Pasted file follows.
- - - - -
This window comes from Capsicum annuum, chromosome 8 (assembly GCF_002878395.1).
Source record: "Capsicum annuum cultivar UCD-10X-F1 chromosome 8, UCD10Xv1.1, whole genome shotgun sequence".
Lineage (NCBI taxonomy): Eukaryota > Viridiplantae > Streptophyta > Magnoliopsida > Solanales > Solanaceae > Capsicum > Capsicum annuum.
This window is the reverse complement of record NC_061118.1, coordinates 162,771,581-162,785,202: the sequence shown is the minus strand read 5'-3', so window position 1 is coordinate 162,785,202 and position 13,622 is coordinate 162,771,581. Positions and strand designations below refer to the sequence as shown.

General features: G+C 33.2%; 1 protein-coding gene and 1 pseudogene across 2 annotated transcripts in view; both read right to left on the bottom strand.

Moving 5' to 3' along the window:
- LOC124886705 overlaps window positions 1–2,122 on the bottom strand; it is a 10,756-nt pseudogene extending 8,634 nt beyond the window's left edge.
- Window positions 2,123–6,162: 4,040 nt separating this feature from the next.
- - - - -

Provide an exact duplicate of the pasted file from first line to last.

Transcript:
This window comes from Capsicum annuum, chromosome 8 (assembly GCF_002878395.1).
Source record: "Capsicum annuum cultivar UCD-10X-F1 chromosome 8, UCD10Xv1.1, whole genome shotgun sequence".
Lineage (NCBI taxonomy): Eukaryota > Viridiplantae > Streptophyta > Magnoliopsida > Solanales > Solanaceae > Capsicum > Capsicum annuum.
This window is the reverse complement of record NC_061118.1, coordinates 162,771,581-162,785,202: the sequence shown is the minus strand read 5'-3', so window position 1 is coordinate 162,785,202 and position 13,622 is coordinate 162,771,581. Positions and strand designations below refer to the sequence as shown.

General features: G+C 33.2%; 1 protein-coding gene and 1 pseudogene across 2 annotated transcripts in view; both read right to left on the bottom strand.

Moving 5' to 3' along the window:
- LOC124886705 overlaps window positions 1–2,122 on the bottom strand; it is a 10,756-nt pseudogene extending 8,634 nt beyond the window's left edge.
- Window positions 2,123–6,162: 4,040 nt separating this feature from the next.